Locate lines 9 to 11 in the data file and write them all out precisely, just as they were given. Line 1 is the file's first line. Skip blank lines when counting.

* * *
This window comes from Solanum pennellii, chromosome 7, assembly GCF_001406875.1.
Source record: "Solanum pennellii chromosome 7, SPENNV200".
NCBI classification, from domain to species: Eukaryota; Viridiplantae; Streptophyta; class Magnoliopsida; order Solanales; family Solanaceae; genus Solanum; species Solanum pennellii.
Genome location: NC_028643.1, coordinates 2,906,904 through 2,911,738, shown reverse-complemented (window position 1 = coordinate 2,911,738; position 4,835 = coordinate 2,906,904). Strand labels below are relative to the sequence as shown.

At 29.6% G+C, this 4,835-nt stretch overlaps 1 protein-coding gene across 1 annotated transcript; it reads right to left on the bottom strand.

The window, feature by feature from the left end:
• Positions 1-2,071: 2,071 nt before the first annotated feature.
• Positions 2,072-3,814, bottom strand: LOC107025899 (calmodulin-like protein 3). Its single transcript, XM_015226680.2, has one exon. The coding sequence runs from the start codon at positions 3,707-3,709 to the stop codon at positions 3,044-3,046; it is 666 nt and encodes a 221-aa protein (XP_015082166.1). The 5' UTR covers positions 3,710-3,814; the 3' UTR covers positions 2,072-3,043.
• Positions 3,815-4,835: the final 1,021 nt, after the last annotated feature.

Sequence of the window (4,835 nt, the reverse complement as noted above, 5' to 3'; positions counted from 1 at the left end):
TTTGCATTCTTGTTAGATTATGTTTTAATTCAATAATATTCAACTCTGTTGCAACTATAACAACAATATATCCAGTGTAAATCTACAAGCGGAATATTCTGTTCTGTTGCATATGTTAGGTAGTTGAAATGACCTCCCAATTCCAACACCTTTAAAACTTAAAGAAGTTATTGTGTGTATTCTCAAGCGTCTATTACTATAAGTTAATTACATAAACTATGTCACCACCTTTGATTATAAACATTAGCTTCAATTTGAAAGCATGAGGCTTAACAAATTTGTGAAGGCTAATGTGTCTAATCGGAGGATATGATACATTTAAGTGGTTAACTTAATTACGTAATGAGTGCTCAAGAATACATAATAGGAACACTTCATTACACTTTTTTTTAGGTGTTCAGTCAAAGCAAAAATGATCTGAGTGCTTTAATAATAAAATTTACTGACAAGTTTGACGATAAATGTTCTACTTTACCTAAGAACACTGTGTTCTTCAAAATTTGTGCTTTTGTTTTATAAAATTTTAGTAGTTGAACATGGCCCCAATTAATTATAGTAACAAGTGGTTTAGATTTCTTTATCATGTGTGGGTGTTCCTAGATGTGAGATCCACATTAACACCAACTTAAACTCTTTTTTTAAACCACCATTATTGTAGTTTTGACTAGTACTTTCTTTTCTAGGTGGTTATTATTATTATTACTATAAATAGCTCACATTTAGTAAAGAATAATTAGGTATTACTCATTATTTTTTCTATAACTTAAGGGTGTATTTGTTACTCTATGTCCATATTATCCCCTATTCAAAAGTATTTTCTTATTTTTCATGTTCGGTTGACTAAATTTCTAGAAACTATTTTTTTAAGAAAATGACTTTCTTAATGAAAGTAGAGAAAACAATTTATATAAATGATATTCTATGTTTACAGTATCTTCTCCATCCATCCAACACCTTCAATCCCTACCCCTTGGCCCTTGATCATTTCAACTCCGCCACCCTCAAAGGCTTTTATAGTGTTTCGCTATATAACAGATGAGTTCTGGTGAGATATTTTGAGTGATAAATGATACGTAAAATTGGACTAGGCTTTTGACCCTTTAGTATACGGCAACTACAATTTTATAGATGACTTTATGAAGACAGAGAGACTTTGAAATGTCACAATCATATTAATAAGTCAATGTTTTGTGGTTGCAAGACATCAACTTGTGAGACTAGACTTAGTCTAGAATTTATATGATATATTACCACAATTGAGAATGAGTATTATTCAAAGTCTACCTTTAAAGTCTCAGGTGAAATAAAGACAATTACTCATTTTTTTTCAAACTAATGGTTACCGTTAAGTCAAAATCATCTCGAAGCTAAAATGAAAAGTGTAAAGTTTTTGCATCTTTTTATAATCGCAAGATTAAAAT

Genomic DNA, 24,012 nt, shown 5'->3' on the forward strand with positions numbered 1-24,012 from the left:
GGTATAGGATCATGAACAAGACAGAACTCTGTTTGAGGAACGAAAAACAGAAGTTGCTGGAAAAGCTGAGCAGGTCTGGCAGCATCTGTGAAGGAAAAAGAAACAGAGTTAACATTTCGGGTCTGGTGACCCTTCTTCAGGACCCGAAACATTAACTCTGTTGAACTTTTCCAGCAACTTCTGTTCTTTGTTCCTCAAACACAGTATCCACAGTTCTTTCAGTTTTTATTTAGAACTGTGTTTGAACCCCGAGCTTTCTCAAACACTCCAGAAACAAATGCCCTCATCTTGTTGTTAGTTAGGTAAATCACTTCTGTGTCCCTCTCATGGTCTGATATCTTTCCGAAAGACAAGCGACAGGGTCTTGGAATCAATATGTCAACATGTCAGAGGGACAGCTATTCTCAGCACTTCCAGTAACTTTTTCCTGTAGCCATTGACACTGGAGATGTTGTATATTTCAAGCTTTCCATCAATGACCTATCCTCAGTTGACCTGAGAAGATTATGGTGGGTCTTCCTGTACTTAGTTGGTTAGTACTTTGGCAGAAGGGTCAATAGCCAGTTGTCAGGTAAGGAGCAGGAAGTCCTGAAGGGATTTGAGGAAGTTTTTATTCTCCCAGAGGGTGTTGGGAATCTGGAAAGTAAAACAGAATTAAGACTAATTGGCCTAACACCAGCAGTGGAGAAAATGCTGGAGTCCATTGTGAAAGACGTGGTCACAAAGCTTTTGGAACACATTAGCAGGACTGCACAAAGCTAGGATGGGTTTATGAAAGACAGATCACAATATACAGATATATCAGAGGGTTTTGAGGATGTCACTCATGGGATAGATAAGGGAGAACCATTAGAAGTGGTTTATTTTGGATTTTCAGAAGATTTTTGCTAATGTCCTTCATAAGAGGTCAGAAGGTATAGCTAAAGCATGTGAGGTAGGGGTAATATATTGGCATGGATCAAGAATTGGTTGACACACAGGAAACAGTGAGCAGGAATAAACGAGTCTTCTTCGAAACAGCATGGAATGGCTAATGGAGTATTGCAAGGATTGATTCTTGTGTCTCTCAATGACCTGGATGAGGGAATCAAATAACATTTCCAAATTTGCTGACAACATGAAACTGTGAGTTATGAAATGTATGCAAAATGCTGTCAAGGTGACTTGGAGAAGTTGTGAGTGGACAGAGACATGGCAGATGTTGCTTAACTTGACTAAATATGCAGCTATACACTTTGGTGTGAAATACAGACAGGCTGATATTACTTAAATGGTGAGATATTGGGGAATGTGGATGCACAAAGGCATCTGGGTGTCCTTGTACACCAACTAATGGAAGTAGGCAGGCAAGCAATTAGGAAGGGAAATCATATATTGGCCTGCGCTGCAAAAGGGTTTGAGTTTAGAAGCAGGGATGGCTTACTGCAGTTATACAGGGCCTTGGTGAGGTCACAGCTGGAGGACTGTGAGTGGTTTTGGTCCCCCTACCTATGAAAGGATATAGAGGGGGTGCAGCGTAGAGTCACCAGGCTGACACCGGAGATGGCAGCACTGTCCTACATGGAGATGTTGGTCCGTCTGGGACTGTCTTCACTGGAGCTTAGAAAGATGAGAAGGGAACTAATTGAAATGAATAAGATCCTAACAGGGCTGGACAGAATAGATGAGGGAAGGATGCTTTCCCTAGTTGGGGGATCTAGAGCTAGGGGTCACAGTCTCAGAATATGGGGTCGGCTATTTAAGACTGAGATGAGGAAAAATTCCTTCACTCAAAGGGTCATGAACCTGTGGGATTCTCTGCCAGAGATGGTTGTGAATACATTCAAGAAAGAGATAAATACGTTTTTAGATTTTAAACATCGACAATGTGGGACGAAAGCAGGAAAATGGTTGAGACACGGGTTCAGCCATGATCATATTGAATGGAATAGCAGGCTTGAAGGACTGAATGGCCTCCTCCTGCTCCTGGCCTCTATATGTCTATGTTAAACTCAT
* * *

• Positions 3,815-4,835: the final 1,021 nt, after the last annotated feature.

Sequence of the window (4,835 nt, the reverse complement as noted above, 5' to 3'; positions counted from 1 at the left end):
TTTGCATTCTTGTTAGATTATGTTTTAATTCAATAATATTCAACTCTGTTGCAACTATAACAACAATATATCCAGTGTAAATCTACAAGCGGAATATTCTGTTCTGTTGCATATGTTAGGTAGTTGAAATGACCTCCCAATTCCAACACCTTTAAAACTTAAAGAAGTTATTGTGTGTATTCTCAAGCGTCTATTACTATAAGTTAATTACATAAACTATGTCACCACCTTTGATTATAAACATTAGCTTCAATTTGAAAGCATGAGGCTTAACAAATTTGTGAAGGCTAATGTGTCTAATCGGAGGATATGATACATTTAAGTGGTTAACTTAATTACGTAATGAGTGCTCAAGAATACATAATAGGAACACTTCATTACACTTTTTTTTAGGTGTTCAGTCAAAGCAAAAATGATCTGAGTGCTTTAATAATAAAATTTACTGACAAGTTTGACGATAAATGTTCTACTTTACCTAAGAACACTGTGTTCTTCAAAATTTGTGCTTTTGTTTTATAAAATTTTAGTAGTTGAACATGGCCCCAATTAATTATAGTAACAAGTGGTTTAGATTTCTTTATCATGTGTGGGTGTTCCTAGATGTGAGATCCACATTAACACCAACTTAAACTCTTTTTTTAAACCACCATTATTGTAGTTTTGACTAGTACTTTCTTTTCTAGGTGGTTATTATTATTATTACTATAAATAGCTCACATTTAGTAAAGAATAATTAGGTATTACTCATTATTTTTTCTATAACTTAAGGGTGTATTTGTTACTCTATGTCCATATTATCCCCTATTCAAAAGTATTTTCTTATTTTTCATGTTCGGTTGACTAAATTTCTAGAAACTATTTTTTTAAGAAAATGACTTTCTTAATGAAAGTAGAGAAAACAATTTATATAAATGATATTCTATGTTTACAGTATCTTCTCCATCCATCCAACACCTTCAATCCCTACCCCTTGGCCCTTGATCATTTCAACTCCGCCACCCTCAAAGGCTTTTATAGTGTTTCGCTATATAACAGATGAGTTCTGGTGAGATATTTTGAGTGATAAATGATACGTAAAATTGGACTAGGCTTTTGACCCTTTAGTATACGGCAACTACAATTTTATAGATGACTTTATGAAGACAGAGAGACTTTGAAATGTCACAATCATATTAATAAGTCAATGTTTTGTGGTTGCAAGACATCAACTTGTGAGACTAGACTTAGTCTAGAATTTATATGATATATTACCACAATTGAGAATGAGTATTATTCAAAGTCTACCTTTAAAGTCTCAGGTGAAATAAAGACAATTACTCATTTTTTTTCAAACTAATGGTTACCGTTAAGTCAAAATCATCTCGAAGCTAAAATGAAAAGTGTAAAGTTTTTGCATCTTTTTATAATCGCAAGATTAAAAT